What are your hopes for 2015? Want to feel healthier? Eat better? Get in shape? Try new things? Have better relationships? Here’s how you can incorporate the tenets and principles of traditional Chinese medicine (TCM) to influence your attitudes and actions to live your life to the fullest in 2015!

TCM Lifestyle Principles For A New Year

Put Down Your Phone

TCM principles can help alleviate a modern epidemic from which many of us suffer: compulsive phone checking. At the root of obsessive phone checking is uneasiness with solitude, uncertainty about what we might find if we spend too much time in quiet spaces. We reflexively reach for our phones because we lack the confidence that tells us we alone are enough.

We do the same thing with pharmaceuticals, doctors’ advice, junk food, alcohol, you name it. Anything to avoid facing what’s in front of us and trusting our ability to handle it. This is why acupuncture can be so transformative — and also why it remains so misunderstood and underutilized in our fast-paced, over-stimulated society.

TCM principles, in essence, forces us to put down the phone. It demands that we pay attention to the things we’ve gotten used to blocking out. It does not take away or add anything. Rather, it challenges us to wrap our heads around the idea that we already possess everything we need to be okay.

Buy Less Stuff

The idea that we already possess everything we need to be okay is a big one. In addition to helping us spend less time on our phones, this key principle from acupuncture can help us manage our ever-growing piles of stuff.

A new car, flat-screen TVs, DVDs, clothes, more clothes, clothes for our dogs, hats, shoes, bags, iPhones, iPods, iPads, iMacs, kitchen appliances, bathroom appliances, toys, video games… The list goes on.

Bombarded by advertising and peer pressure, we become convinced that we need these things. And then we need another. This epidemic of stuff creates an ongoing cycle that perpetuates feelings of dissatisfaction, since nothing is ever enough, and warps our perspective on how to care for ourselves.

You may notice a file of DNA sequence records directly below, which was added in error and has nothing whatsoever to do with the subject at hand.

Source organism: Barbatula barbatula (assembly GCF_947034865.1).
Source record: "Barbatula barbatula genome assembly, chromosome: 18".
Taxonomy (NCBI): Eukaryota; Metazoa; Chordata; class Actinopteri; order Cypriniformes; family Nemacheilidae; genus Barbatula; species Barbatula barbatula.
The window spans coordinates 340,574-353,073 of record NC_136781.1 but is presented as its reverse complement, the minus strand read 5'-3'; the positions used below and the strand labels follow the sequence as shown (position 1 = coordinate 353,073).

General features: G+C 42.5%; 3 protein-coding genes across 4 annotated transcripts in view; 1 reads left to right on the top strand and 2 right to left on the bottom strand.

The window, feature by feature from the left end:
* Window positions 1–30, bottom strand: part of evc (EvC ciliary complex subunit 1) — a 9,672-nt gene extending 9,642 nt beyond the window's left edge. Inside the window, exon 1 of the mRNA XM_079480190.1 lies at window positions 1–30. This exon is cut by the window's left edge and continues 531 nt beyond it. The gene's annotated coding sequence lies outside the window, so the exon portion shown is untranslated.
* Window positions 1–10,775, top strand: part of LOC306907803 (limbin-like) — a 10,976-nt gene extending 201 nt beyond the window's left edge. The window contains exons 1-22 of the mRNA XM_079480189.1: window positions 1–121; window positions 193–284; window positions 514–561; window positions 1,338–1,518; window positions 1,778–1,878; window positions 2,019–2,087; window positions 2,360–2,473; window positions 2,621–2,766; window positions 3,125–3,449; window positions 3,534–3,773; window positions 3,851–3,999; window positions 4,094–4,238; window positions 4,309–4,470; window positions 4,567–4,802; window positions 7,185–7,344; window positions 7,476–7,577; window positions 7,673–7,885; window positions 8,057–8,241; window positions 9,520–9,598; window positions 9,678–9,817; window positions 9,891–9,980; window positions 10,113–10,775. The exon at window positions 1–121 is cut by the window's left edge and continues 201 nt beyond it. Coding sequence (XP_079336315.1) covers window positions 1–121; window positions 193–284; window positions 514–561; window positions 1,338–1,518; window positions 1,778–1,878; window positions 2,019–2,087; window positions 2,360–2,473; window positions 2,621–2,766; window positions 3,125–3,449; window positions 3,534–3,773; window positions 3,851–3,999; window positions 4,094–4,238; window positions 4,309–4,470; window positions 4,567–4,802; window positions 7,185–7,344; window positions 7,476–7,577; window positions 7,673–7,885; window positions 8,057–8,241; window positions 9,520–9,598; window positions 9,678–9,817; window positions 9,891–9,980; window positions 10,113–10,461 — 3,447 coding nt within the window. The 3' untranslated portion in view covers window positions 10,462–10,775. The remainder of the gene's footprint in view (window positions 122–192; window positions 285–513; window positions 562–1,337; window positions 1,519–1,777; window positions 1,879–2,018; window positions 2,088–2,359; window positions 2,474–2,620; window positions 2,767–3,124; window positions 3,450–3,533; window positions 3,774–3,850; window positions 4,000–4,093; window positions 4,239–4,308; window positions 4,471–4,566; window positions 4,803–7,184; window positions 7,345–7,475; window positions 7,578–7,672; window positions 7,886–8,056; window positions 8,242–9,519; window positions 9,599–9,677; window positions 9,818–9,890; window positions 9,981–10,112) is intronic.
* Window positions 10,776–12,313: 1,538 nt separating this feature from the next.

TCM principles can help reverse the trend of unbridled excess. Rather than focusing on what’s not there, and adding stuff in order to fill the gap, acupuncture takes what’s already there and rearranges it into something positive.

This is profound. Imagine the implications of a society that spends more time reflecting on what it has rather than what it wants. Be a trendsetter in 2015: Buy less stuff.

Turn It Off

In TCM, each system throughout the body has an associated, two-hour time frame. The 7 – 9pm block is associated with Pericardium, which is commonly used to address stress and anxiety, and insomnia.

This two-hour window also happens to be when we should start winding down in order to fall asleep at a reasonable hour—and yet many of us are glued to our phones right up until bedtime.

By committing to a 7pm shut-off rule, you’ll decrease not only your stress and anxiety levels but also the likelihood of suffering from insomnia.

Give them a try and let us know how they work for you.

Stop Blaming People

A foundational concept in TCM, Yin-Yang theory, can help us navigate the challenges we wrestle with in relationships.